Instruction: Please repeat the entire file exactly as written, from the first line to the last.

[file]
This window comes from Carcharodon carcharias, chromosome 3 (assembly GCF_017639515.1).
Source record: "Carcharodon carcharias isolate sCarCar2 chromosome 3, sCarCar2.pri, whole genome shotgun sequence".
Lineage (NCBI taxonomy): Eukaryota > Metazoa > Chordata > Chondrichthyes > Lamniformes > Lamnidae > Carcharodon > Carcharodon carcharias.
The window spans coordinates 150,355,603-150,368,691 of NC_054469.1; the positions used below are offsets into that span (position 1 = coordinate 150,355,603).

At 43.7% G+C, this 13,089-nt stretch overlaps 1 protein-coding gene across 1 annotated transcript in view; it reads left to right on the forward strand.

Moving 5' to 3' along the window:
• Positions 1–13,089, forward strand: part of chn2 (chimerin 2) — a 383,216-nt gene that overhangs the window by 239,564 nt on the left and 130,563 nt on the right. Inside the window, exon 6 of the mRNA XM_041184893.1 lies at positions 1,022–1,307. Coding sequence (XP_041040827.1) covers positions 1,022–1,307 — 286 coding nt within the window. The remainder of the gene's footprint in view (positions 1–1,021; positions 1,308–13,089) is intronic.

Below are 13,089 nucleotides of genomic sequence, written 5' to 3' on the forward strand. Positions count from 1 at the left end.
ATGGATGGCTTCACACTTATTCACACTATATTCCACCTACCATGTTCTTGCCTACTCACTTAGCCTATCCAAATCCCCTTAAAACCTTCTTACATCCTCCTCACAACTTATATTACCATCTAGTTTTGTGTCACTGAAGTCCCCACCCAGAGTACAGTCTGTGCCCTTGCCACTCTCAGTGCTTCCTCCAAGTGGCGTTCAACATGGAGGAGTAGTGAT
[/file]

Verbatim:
This window comes from Carcharodon carcharias, chromosome 3 (assembly GCF_017639515.1).
Source record: "Carcharodon carcharias isolate sCarCar2 chromosome 3, sCarCar2.pri, whole genome shotgun sequence".
Lineage (NCBI taxonomy): Eukaryota > Metazoa > Chordata > Chondrichthyes > Lamniformes > Lamnidae > Carcharodon > Carcharodon carcharias.
The window spans coordinates 150,355,603-150,368,691 of NC_054469.1; the positions used below are offsets into that span (position 1 = coordinate 150,355,603).

At 43.7% G+C, this 13,089-nt stretch overlaps 1 protein-coding gene across 1 annotated transcript in view; it reads left to right on the forward strand.

Moving 5' to 3' along the window:
• Positions 1–13,089, forward strand: part of chn2 (chimerin 2) — a 383,216-nt gene that overhangs the window by 239,564 nt on the left and 130,563 nt on the right. Inside the window, exon 6 of the mRNA XM_041184893.1 lies at positions 1,022–1,307. Coding sequence (XP_041040827.1) covers positions 1,022–1,307 — 286 coding nt within the window. The remainder of the gene's footprint in view (positions 1–1,021; positions 1,308–13,089) is intronic.

Below are 13,089 nucleotides of genomic sequence, written 5' to 3' on the forward strand. Positions count from 1 at the left end.
ATGGATGGCTTCACACTTATTCACACTATATTCCACCTACCATGTTCTTGCCTACTCACTTAGCCTATCCAAATCCCCTTAAAACCTTCTTACATCCTCCTCACAACTTATATTACCATCTAGTTTTGTGTCACTGAAGTCCCCACCCAGAGTACAGTCTGTGCCCTTGCCACTCTCAGTGCTTCCTCCAAGTGGCGTTCAACATGGAGGAGTAGTGAT